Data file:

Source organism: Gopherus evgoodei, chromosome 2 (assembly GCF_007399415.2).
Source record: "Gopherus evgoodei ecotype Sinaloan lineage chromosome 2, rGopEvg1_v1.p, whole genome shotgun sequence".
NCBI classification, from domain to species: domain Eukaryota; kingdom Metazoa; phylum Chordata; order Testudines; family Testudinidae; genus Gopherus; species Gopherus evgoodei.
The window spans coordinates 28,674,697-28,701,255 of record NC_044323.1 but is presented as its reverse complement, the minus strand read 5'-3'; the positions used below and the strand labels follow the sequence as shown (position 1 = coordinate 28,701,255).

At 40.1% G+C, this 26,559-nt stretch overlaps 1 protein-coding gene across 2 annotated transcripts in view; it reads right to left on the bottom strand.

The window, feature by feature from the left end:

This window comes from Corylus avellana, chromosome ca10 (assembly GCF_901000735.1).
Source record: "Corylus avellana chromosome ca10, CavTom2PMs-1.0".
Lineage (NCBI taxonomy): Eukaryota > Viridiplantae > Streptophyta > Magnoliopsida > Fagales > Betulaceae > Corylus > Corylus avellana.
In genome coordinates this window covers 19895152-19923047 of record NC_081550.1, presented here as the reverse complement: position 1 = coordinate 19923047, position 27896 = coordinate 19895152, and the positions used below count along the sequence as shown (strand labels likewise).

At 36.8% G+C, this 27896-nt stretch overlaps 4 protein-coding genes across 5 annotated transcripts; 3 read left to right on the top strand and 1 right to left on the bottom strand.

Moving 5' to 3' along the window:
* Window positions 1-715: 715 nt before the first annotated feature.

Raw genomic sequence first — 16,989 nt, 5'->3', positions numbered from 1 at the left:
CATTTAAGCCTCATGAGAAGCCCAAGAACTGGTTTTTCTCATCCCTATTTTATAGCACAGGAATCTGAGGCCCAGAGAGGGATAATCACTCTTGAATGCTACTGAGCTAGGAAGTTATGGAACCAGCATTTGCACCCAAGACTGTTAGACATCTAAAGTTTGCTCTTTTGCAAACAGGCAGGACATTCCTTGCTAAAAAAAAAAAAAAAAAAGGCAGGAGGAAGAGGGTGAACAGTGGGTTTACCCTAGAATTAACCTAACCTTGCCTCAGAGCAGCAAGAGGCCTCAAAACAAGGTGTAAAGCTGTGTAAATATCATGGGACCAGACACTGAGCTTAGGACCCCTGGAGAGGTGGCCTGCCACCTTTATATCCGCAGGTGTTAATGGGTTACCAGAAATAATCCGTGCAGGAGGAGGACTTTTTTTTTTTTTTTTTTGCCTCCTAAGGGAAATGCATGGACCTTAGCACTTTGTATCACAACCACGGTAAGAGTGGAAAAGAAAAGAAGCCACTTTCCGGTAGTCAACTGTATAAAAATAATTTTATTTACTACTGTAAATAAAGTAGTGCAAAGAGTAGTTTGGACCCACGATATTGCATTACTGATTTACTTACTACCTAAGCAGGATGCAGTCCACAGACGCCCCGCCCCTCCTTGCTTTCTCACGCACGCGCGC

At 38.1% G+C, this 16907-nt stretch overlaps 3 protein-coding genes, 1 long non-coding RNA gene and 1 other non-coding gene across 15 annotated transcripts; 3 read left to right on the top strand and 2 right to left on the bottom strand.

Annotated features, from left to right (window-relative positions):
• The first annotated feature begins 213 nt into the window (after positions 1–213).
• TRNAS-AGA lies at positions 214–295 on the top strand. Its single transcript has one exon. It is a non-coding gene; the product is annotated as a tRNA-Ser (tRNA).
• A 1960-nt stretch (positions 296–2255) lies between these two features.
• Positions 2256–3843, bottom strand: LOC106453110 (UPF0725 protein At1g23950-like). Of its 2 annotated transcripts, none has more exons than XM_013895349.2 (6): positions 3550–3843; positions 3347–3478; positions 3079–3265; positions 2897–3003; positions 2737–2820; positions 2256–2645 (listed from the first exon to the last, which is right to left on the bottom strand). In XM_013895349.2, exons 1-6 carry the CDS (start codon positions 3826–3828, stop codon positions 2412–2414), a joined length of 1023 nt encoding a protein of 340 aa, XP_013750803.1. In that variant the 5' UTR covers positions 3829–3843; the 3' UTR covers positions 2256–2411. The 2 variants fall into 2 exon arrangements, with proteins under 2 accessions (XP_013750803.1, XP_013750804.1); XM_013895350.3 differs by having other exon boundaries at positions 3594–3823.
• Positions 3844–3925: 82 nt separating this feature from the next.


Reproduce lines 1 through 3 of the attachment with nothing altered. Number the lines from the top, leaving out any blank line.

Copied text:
Source organism: Gopherus evgoodei, chromosome 2 (assembly GCF_007399415.2).
Source record: "Gopherus evgoodei ecotype Sinaloan lineage chromosome 2, rGopEvg1_v1.p, whole genome shotgun sequence".
NCBI classification, from domain to species: domain Eukaryota; kingdom Metazoa; phylum Chordata; order Testudines; family Testudinidae; genus Gopherus; species Gopherus evgoodei.